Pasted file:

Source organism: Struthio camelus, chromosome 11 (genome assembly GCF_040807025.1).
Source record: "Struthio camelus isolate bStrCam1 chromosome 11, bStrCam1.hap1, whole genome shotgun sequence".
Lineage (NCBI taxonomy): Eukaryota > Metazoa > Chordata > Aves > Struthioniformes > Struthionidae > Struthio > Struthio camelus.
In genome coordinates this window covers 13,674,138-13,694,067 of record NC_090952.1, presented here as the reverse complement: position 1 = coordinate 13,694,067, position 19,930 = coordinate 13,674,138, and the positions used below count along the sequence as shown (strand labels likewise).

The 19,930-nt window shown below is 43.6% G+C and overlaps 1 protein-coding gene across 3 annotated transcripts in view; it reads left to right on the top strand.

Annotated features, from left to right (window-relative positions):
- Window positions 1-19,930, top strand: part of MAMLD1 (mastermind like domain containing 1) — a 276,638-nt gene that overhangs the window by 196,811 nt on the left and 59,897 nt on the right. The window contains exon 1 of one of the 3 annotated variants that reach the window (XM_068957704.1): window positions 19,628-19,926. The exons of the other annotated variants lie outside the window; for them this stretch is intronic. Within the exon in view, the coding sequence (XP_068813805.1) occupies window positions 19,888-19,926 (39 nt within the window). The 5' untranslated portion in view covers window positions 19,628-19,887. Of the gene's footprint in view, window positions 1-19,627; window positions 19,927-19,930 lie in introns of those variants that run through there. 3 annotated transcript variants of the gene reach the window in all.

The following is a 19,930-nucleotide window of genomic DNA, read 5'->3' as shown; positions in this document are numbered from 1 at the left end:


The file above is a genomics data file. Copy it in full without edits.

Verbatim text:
Source organism: Struthio camelus, chromosome 11 (genome assembly GCF_040807025.1).
Source record: "Struthio camelus isolate bStrCam1 chromosome 11, bStrCam1.hap1, whole genome shotgun sequence".
Lineage (NCBI taxonomy): Eukaryota > Metazoa > Chordata > Aves > Struthioniformes > Struthionidae > Struthio > Struthio camelus.
In genome coordinates this window covers 13,674,138-13,694,067 of record NC_090952.1, presented here as the reverse complement: position 1 = coordinate 13,694,067, position 19,930 = coordinate 13,674,138, and the positions used below count along the sequence as shown (strand labels likewise).

The 19,930-nt window shown below is 43.6% G+C and overlaps 1 protein-coding gene across 3 annotated transcripts in view; it reads left to right on the top strand.

Annotated features, from left to right (window-relative positions):
- Window positions 1-19,930, top strand: part of MAMLD1 (mastermind like domain containing 1) — a 276,638-nt gene that overhangs the window by 196,811 nt on the left and 59,897 nt on the right. The window contains exon 1 of one of the 3 annotated variants that reach the window (XM_068957704.1): window positions 19,628-19,926. The exons of the other annotated variants lie outside the window; for them this stretch is intronic. Within the exon in view, the coding sequence (XP_068813805.1) occupies window positions 19,888-19,926 (39 nt within the window). The 5' untranslated portion in view covers window positions 19,628-19,887. Of the gene's footprint in view, window positions 1-19,627; window positions 19,927-19,930 lie in introns of those variants that run through there. 3 annotated transcript variants of the gene reach the window in all.

The following is a 19,930-nucleotide window of genomic DNA, read 5'->3' as shown; positions in this document are numbered from 1 at the left end: